Missionary Story

Winter 2016-17

A Love for the Unlovable

by Julie Alexander

 In 1887, Amy Carmichael heard the founder of China Inland Mission (Hudson Taylor) speak, and her life was never the same.  Born in 1867, the oldest of seven, she grew up in privilege.  Her father, a mill owner, provided a comfortable living, and she spent much of her childhood gleefully riding her pony along the shores of Northern Ireland.  Her family attended the Presbyterian church where she received Bible training, but it was an encounter with a poor elderly woman that caused Amy to consider her Christian walk. As she stopped after church to help the woman with a heavy bundle, the Holy Spirit reminded her, “Every man’s work shall be made manifest…it shall be revealed by fire…” (1 Corinthians 3:13). Gold, silver, and precious stones or wood, hay, and stubble—was she building that which would last for all eternity? This question haunted her.  She spent the rest of the day alone with God, and when she emerged, her life had a new purpose.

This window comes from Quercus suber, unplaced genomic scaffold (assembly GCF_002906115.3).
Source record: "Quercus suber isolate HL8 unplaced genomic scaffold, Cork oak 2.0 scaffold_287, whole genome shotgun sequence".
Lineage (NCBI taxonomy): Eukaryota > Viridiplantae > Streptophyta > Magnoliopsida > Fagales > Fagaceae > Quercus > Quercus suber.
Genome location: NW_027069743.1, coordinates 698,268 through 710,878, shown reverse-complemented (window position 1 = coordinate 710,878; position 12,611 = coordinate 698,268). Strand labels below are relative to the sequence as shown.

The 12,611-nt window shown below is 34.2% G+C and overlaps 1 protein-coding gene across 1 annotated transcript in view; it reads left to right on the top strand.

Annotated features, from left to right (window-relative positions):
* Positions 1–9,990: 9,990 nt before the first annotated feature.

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Fall 2016

Missions in America

Jacob Bower was born to Christian parents who practiced regular morning and evening worship. His mother died when he was only six. The desire to see her in Heaven and the belief that only good people go there caused Jacob to live a virtuous life. But at age nineteen, he was influenced by Universalism which taught that God would save everyone. He later wrote, “I came to the conclusion that, if all the world are to be saved, I certainly would be included, therefore I was sure of salvation.” This false doctrine caused him to throw off his conviction of sin and spend five years in drunkenness and immorality.

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Spring 2016

God Commands Me

by Courtney Hamrick

“Should I tell you I do seriously think of leaving my native dwelling, my friends and companions for ever; would you upbraid me?” Harriet Atwood asked her sister in a letter. “[God] now offers me an opportunity of visiting the Heathen.” She then poured out the great conflict of her heart—the choice between living a normal life at home among friends or accepting the proposal of Samuel Newell, an aspiring missionary. Samuel was bound for India with Adoniram Judson; and in the year 1811, a life of missions was practically exile.